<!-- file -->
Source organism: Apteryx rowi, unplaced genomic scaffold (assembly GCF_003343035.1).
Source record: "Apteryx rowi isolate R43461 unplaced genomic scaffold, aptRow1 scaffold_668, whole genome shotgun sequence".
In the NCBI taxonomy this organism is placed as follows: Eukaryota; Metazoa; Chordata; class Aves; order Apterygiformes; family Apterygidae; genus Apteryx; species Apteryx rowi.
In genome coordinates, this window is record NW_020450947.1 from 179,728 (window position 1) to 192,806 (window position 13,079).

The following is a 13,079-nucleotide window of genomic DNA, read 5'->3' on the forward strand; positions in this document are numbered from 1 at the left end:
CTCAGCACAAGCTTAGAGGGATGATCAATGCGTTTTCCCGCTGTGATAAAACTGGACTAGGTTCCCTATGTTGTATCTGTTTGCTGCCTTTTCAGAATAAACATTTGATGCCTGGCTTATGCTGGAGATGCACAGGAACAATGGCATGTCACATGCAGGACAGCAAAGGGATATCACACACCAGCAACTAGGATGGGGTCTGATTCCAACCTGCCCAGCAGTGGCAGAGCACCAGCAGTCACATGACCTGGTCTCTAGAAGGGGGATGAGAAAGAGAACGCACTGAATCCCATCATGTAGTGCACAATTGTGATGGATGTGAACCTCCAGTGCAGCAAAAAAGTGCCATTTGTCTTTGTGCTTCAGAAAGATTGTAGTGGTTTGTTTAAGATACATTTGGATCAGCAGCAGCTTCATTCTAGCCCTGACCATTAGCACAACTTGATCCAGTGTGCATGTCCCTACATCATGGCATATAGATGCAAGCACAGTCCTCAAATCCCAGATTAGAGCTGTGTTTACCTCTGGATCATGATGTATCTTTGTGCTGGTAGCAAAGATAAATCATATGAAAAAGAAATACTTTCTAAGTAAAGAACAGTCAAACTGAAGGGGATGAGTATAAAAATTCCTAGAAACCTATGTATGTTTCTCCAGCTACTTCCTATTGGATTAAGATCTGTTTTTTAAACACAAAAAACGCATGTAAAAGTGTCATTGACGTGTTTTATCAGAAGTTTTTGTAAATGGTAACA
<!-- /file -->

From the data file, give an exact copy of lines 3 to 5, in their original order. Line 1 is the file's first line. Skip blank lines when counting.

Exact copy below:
In the NCBI taxonomy this organism is placed as follows: Eukaryota; Metazoa; Chordata; class Aves; order Apterygiformes; family Apterygidae; genus Apteryx; species Apteryx rowi.
In genome coordinates, this window is record NW_020450947.1 from 179,728 (window position 1) to 192,806 (window position 13,079).

The following is a 13,079-nucleotide window of genomic DNA, read 5'->3' on the forward strand; positions in this document are numbered from 1 at the left end: